a modern HTTP benchmarking tool capable of generating significant load when run on a single multi-core CPU. It combines a multithreaded design with scalable event notification systems such as epoll and kqueue. An optional LuaJIT script can perform HTTP request generation, response processing, and custom reporting.Written in C, ASL2 licensed.
Based on a working paper from University of Toronto researcher Laurina Zhang
Comparing album sales of four major labels before and after the removal of DRM reveals that digital music revenue increases by 10% when restrictions are removed. The effect goes up to 30% for long tail content, while top-selling albums show no significant jump. The findings suggest that dropping technical restrictions can benefit both artists and the major labels.more details: http://inside.rotman.utoronto.ca/laurinazhang/files/2013/11/laurina_zhang_jmp_nov4.pdf , “Intellectual Property Strategy and the Long Tail: Evidence from the Recorded Music Industry”, Laurina Zhang, November 4, 2013
The English bulldog has come to symbolize all that is wrong with the dog fancy and not without good reason; they suffer from almost every possible disease. A 2004 survey by the Kennel Club found that they die at the median age of 6.25 years (n=180). There really is no such thing as a healthy bulldog. The bulldog’s monstrous proportions makes them virtually incapable of mating or birthing without medical intervention.(via Bryan)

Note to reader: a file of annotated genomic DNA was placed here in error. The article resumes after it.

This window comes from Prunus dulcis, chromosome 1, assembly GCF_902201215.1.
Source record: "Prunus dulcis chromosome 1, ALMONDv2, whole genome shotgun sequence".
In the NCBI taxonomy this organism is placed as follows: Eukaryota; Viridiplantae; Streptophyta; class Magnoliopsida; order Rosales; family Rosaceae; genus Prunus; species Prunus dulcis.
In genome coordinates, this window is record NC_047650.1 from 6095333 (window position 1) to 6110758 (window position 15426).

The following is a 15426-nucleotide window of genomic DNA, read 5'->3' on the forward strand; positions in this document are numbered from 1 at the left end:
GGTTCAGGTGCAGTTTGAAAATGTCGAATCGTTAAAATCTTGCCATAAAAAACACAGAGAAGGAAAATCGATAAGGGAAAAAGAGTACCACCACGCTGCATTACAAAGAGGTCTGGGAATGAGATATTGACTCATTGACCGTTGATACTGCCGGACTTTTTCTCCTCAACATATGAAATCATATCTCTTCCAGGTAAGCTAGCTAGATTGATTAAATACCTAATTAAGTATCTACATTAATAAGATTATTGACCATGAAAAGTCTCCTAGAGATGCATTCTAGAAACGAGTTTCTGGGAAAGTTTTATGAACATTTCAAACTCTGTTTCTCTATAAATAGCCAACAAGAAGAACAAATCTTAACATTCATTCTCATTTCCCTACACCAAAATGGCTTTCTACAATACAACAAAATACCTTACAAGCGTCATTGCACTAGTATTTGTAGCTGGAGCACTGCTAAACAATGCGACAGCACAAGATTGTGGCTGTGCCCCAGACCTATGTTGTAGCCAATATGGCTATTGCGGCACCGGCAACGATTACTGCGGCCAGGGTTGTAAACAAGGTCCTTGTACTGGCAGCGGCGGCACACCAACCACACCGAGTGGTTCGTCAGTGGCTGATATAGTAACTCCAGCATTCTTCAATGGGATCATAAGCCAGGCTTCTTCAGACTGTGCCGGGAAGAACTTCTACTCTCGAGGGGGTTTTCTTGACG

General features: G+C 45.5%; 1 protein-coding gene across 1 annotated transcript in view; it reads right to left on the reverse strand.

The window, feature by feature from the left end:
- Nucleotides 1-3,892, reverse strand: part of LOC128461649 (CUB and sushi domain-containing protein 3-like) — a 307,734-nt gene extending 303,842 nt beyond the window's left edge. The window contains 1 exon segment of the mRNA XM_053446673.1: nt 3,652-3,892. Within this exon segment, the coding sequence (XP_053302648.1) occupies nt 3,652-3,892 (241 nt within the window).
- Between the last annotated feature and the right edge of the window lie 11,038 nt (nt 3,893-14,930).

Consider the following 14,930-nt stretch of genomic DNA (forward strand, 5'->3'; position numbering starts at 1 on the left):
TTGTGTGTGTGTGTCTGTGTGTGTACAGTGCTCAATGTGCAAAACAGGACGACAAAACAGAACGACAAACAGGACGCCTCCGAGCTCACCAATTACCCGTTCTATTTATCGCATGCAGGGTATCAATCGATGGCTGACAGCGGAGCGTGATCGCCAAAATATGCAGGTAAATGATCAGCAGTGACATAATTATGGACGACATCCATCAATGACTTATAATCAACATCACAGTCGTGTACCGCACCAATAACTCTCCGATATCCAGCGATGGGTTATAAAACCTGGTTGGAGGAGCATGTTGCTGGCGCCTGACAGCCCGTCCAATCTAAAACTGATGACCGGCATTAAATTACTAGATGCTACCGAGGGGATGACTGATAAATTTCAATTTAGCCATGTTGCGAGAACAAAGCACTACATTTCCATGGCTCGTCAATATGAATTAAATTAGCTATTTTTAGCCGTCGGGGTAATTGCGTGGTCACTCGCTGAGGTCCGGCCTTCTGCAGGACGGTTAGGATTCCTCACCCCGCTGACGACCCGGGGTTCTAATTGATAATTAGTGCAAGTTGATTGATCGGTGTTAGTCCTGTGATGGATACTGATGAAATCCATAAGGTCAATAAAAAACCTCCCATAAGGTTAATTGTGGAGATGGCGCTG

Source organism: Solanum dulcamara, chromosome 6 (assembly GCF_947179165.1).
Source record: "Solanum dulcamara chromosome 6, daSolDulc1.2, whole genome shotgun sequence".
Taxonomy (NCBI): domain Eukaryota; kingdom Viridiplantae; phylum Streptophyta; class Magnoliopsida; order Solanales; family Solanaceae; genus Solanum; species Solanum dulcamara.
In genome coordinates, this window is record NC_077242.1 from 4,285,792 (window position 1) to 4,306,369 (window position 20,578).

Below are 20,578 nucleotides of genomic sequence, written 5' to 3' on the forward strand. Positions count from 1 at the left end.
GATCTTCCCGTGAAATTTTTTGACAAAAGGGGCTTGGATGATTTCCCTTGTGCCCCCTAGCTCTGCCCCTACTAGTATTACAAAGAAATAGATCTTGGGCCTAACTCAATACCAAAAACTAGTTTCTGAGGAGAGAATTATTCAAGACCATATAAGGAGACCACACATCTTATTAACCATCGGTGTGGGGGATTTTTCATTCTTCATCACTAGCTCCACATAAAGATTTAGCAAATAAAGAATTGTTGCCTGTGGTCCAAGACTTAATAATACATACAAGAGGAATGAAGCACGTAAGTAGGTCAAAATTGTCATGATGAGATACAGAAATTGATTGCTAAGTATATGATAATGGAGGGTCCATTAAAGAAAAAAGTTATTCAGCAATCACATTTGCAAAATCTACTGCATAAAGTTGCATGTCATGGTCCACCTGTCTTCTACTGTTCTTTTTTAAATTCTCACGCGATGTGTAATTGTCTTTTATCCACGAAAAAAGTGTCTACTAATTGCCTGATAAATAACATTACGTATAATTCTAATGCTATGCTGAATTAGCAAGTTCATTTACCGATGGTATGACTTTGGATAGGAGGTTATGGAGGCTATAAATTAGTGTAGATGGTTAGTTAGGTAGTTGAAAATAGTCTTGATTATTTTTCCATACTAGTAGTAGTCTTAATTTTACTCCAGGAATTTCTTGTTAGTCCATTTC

Samy Kamkar strikes again. ‘Using a Parrot AR.Drone 2, a Raspberry Pi, a USB battery, an Alfa AWUS036H wireless transmitter, aircrack-ng, node-ar-drone, node.js, and my SkyJack software, I developed a drone that flies around, seeks the wireless signal of any other drone in the area, forcefully disconnects the wireless connection of the true owner of the target drone, then authenticates with the target drone pretending to be its owner, then feeds commands to it and all other possessed zombie drones at my will.’
Good article about emergent behaviour from networked malware: ‘The metabot, therefore, is viral. You get followed because of who follows you. This tendency explains the strange geographical cluster among San Diego high school students. Perhaps one of those kids was being followed by a really popular account (like @Interscope records, perhaps, which follows hundreds of thousands of people), and through that link, the bot stumbled into this little circle of San Diego teens. All of this activity would have remained under the radar, of course, all part of the silent non-human web. Except something went awry. For some reason, Olivia got stuck in a weird loop, and the metabot kept spawning spambots that chose to follow her over and over, relentlessly. Maybe once the metabot reached the San Diego kids, a bug kicked in. Instead of negative feedback keeping her (and everyone else) from being followed too often, we got runaway positive feedback. The bots followed her because other bots followed her. And on and on. Which is, perhaps a kind of reasoning that we can understand: It’s the core logic of fame and celebrity itself. Attention flows to Snooki because attention flowed to Snooki. Attention flows to Olivia because attention flowed to Olivia. Olivia and her friends weren’t wrong when they thought she’d become suddenly famous. Her audience just wasn’t human.’